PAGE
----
- George Washington and supporters wore one at his first inauguration, in 1789 — a brass clothing button that read “G W — Long Live the President.”
- Exactly when political campaigns began to use them is not altogether clear. But by 1824, the presidential campaign of Andrew Jackson was issuing small brass discs that bore his name and likeness.
- But in 1952, a paradigm shift in design took place, said Larry Bird, curator in the division of politics and reform at the Smithsonian National Museum of American History. Campaigns began using buttons to brand their candidates. “The Ike Age begins because someone went out of his way to make simple buttons that said, ‘Ike’ or ‘I Like Ike,’ ” he said. “It was the beginning of the politics of personality.”
Before leading readers into his entertaining slideshow of his choices for the best campaign buttons from the 2008 President Election, Heller discusses the booming business of campaign buttons and concludes his statement with a lovely and appropriate bit of figurative language: "With the campaign finally drawing to a close, buttons have been selling like blue spruce on Christmas Eve, and some designs are almost gone." It would be tough to match Mr. Heller's list of the best campaign buttons from the 2008 Presidential Election. So rather than try to compete with his list for the best buttons, we're just going to show you a few that we found particularly interesting. (And it is important to note, for the sake of clarity, American Button Machines does not endorse any particular candidate or party -- we endorse America.) A few recent campaign buttons that we found particularly interesting: First, we will start of with a couple that we actually would add to Steven Heller's list, if he ever asked for our advice. (We are not holding our breath, of course!). The first button, pictured at the left, is of John McCain with Ronald Reagan in the background. (This button, along with many others from the 2008 presidential campaign, can be purchased here.) The subtle association between McCain and one of the most revered icons of conservatism makes this an effective campaign button. During the 2008 campaign, McCain tried to align himself with respected conservatives like Ronald Reagan, while trying to distance himself from the poor poll numbers of the Bush Administration. Ultimately, considering that he lost, he was not as successful as his campaign had hoped -- but this well constructed button was not to blame. The second button that receives the official American Button Machines stamp of approval is the one pictured to the right, featuring Barack Obama with John F. Kennedy in the background. We liked this button for the same reason that we liked the McCain-Reagan button. As Heller mentions in his article, campaign buttons help to communicate the "politics of personality," and an effective strategy for many campaigns has proven to be associations with iconic images from the past. For a Democratic candidate, linking oneself to John F. Kennedy has always proven to be a strategy that garners favor in the eyes of the Democratic base. Now that we have discussed a couple of buttons with a serious tone, we will present a few more that we like for, well, other reasons. The button to the left features Barack Obama and a figure of fame and prestige who transcends all partisanship and political ties: Tony the Tiger. We are not sure who came up with this button idea, but we love it! The catch phrase "They're Grrrreat!" is easily malleable to fit the tone and theme of the button, as the button makers did here by altering it to the rhyming "Grrreat in '08". Additionally, the juxtaposition of a cartoon character with the ubiquitous image of Barack Obama makes it more eye catching than more normal, traditional buttons. In our eyes, this campaign button is grrrreat! And finally, our absolute favorite of all the campaign buttons and memorabilia that we uncovered while researching this post. This one probably does not fall specifically under the description of button, as it appears to be more of a zipper pull-style dog collar decoration, but the phrase is simply priceless. Bark Obama. At first, we thought it was just a typo and hoped that whoever made this button did waste an entire batch of supplies making unusable buttons. Then we realized the pure genius of the idea for use on a dog collar. If only someone had come out with some campaign memorabilia supporting "McCainine", dogs everywhere could truly have had a voice in 2008. Oh wait, they did. And there are plenty more such products that can be purchased here if your dog or cat wants to express their political views. At the end of the day, as Heller explained, political campaign buttons certainly have become big business, especially in the realm of presidential elections. In our opinion, campaign buttons are most effective, and leave lasting impressions, when personality combines with strategy and is then subtly dipped into a fondue of fun. (How's that for some figurative language!) The end goal, of course, is simply to create an effective visual tool that succinctly communicates a candidate's message. Count us among those who are already looking forward to seeing what campaign buttons the candidates come up with in 2012.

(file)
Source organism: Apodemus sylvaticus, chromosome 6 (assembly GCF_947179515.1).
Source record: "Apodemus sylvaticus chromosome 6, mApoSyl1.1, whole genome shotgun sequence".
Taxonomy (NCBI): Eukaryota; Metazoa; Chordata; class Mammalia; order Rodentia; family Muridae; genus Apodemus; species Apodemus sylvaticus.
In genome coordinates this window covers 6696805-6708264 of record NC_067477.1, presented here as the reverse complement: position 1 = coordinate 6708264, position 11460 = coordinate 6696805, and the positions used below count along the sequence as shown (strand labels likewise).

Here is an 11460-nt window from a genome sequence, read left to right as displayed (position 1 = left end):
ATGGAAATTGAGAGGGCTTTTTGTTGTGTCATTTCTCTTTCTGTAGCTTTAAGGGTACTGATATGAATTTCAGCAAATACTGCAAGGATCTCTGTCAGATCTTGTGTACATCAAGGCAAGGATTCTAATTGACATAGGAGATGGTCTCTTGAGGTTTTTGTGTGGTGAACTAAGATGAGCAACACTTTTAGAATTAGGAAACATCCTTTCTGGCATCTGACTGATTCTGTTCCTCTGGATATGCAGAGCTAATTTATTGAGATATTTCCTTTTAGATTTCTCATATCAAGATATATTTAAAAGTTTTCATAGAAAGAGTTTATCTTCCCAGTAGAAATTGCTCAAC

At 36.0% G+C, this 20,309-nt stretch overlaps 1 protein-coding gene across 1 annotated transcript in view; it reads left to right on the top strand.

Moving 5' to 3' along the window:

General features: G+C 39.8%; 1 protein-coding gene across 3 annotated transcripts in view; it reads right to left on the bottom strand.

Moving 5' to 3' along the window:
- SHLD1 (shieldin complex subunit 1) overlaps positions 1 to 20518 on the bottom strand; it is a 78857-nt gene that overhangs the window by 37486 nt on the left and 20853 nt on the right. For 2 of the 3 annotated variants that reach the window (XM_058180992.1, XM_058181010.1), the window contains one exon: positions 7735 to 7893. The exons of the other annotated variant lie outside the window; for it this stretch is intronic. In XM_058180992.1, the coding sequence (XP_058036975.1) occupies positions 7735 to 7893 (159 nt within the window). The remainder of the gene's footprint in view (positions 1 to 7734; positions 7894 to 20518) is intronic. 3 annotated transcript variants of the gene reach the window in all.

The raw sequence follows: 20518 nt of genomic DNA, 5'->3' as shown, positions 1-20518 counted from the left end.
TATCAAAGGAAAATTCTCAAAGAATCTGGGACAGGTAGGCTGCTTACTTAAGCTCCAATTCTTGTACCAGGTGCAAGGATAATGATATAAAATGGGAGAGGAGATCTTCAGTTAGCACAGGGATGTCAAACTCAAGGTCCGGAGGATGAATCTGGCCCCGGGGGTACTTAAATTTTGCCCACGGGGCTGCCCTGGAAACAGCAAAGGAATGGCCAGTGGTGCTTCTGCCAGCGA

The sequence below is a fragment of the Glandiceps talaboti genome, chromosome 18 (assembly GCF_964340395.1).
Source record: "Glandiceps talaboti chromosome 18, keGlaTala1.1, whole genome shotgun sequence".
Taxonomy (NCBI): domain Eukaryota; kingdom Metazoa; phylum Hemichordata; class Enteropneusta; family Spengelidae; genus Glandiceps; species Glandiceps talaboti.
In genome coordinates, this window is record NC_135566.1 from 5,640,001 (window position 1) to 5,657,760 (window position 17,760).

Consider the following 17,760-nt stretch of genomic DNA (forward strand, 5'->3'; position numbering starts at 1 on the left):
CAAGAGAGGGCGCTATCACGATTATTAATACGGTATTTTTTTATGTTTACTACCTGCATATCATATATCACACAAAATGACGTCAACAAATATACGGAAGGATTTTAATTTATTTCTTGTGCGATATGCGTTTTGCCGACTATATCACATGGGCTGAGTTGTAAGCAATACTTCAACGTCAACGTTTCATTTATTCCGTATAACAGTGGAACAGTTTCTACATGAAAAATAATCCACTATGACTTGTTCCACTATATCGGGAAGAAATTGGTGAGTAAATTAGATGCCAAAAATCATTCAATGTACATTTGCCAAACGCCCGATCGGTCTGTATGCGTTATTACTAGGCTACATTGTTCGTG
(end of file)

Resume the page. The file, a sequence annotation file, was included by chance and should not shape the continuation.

Brighid Brown - Director of Blogging and All Things Cool at ABM
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